Minimum phase sounds a bit more natural. The image still has a slight glare but it's pretty listenable. The glare, a sort of very slight electronic resonance, is worse on the steep filter which is the least listenable of the three.
A small criticism is that, unlike most DACs, this one would benefit from a remote control to take advantage of the ability to select filters and to choose between the inputs.
In an A/B comparison using a Cambridge Audio Azur 640C Mk2 CD player as source and set on Minimum Phase the DAC was almost indistinguishable in my system from the CD player itself where my listening confirmed the conclusions in Maarten's TNT-Audio review. The overall impression is lively and spacious. It is capable of establishing a decent soundstage although the bass is a little recessed.
This suggests that the main character of the sound does come from the Wolfson DACs which are common to both converters. It's a very good sound for the money and would improve many cheap sources. It is preferable, to my ears, to a cheap (£80) but good HotAudio USB DAC (using the Burr Brown PCM2705 DAC chip) which is USB only and gives less insight into the music, even though the tonal quality can be more pleasing on brighter material. I was also fortunate enough to compare the DacMagic in my system with a coupleof more expensive DACs (theWyred4Sound 2 and the Antelope Zodiac+).
In this type of company the DacMagic was clearly left wanting although it was not embarassed. Whilst it could not approach the naturalness of the sound of the Antelope or the immense dynamics of the Wyred4Sound it gave a clear impression of the music on its own terms, working especially well on simpler material.
The DAC offers one method of getting good sound from a desktop PC but if that's all you want it for it may be that an audiophile soundcard could offer a more economical route to high quality sound. But changing soundcards is only for those that don't mind messing around under the hood and, unless you have a low noise PC (or listen in a different room), then the whirr of the cooling fans will be likely to have the biggest impact on your listening pleasure.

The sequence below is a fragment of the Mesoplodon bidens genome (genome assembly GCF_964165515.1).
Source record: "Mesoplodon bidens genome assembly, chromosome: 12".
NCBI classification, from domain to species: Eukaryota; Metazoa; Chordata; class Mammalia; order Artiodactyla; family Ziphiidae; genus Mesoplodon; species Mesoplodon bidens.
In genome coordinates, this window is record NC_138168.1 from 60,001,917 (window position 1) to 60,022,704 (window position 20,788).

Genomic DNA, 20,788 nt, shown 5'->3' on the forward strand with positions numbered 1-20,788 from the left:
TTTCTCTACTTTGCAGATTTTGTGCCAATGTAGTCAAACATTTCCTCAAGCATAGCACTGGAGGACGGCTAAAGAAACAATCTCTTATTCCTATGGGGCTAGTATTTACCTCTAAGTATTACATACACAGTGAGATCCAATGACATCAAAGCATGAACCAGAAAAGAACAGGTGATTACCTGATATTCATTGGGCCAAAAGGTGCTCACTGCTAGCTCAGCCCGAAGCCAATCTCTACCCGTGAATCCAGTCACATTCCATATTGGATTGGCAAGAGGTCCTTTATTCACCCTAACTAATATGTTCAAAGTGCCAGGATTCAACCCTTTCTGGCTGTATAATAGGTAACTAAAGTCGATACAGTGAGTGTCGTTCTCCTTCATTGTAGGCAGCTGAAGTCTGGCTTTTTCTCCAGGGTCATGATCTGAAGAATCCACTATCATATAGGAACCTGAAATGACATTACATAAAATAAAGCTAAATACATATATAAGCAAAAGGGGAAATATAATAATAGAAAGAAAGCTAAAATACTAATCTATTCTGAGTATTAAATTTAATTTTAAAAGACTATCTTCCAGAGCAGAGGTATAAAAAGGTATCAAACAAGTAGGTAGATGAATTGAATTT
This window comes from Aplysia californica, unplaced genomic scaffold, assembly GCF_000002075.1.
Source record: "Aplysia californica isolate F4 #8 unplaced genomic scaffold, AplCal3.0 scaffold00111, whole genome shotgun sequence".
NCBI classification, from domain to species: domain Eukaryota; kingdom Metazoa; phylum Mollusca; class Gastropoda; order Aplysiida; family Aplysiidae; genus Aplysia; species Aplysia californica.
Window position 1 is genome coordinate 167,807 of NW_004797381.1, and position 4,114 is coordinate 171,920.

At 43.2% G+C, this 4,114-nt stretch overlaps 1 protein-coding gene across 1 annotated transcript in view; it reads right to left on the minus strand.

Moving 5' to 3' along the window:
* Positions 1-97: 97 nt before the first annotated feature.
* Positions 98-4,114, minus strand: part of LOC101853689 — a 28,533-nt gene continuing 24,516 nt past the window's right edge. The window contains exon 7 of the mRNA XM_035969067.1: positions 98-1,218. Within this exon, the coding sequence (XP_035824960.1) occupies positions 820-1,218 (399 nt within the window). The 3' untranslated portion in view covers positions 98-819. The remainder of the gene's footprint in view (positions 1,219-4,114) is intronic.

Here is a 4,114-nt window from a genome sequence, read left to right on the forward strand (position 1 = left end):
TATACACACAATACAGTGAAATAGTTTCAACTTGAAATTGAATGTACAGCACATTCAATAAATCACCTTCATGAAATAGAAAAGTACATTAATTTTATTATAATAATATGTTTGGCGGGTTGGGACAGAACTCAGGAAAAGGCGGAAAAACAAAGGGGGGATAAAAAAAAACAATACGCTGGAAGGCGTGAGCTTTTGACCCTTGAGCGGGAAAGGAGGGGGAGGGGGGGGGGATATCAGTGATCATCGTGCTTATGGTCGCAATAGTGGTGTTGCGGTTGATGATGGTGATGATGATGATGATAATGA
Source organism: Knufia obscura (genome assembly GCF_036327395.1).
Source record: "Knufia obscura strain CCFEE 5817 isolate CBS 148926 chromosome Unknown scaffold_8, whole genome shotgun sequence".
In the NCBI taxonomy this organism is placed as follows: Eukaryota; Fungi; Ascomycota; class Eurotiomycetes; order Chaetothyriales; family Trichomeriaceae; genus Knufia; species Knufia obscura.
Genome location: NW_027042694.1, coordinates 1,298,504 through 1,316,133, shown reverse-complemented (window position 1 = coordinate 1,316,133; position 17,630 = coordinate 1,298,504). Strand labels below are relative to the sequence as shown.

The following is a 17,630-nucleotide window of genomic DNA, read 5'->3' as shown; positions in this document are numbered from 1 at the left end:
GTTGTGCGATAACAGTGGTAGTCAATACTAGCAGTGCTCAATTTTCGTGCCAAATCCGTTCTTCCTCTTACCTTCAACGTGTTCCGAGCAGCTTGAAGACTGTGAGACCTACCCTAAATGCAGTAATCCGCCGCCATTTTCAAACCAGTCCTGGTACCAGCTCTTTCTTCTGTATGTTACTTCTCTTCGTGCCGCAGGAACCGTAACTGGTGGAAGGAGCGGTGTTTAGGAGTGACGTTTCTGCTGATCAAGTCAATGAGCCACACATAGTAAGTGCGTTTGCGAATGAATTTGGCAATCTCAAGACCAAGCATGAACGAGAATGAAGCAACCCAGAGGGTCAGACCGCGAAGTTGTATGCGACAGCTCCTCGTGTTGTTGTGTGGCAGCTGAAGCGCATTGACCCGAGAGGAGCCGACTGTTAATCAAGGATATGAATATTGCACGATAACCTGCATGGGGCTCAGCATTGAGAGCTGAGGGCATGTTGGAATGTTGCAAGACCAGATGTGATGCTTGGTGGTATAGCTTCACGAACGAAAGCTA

Many people will be looking at the Dacmagic and comparing it to the
Musical Fidelity VDac and Arcam's rDAC, as these are the devices
generally available on the high street. I haven't heard the MF device
although it has had good reviews. I have briefly auditioned the rDAC
and found it a bit harsh and forward. The alternative for USB
conversion, at this mid-price range, isone of the
many units available from smaller manufacturers, some of which you will
find reviewed on this site.
I also compared the DacMagic to the earlier Isomagic S700 model. The newer model showed a slightly higher level of resolution and a more forward sound although I found the relaxed tonality of the earlier DAC still offered a pleasing alternative.
The bottom line is that this is a very well specified bit of equipment, in a fairly sturdy and compact case. It's a very good converter for the money which will get high fidelity sound out of a computer with a minimum of fuss and with a lot of flexibility. It will upgrade cheaper CD or other disc players if the partnering equipment is revealing enough to expose the differences. It presents a reasonable soundstage with good width and some depth. It has an exciting rather than seductive sound that tends towards harshness when the going gets bright. The DAC would do superbly well in, say, a student system with a Tripath amp and a pair of decent small speakers although it would not be out of place in a more expensive system as an economical introduction to using a computer in a high fidelity environment.
© Copyright 2011 Andy Norman - email@example.com - www.tnt-audio.com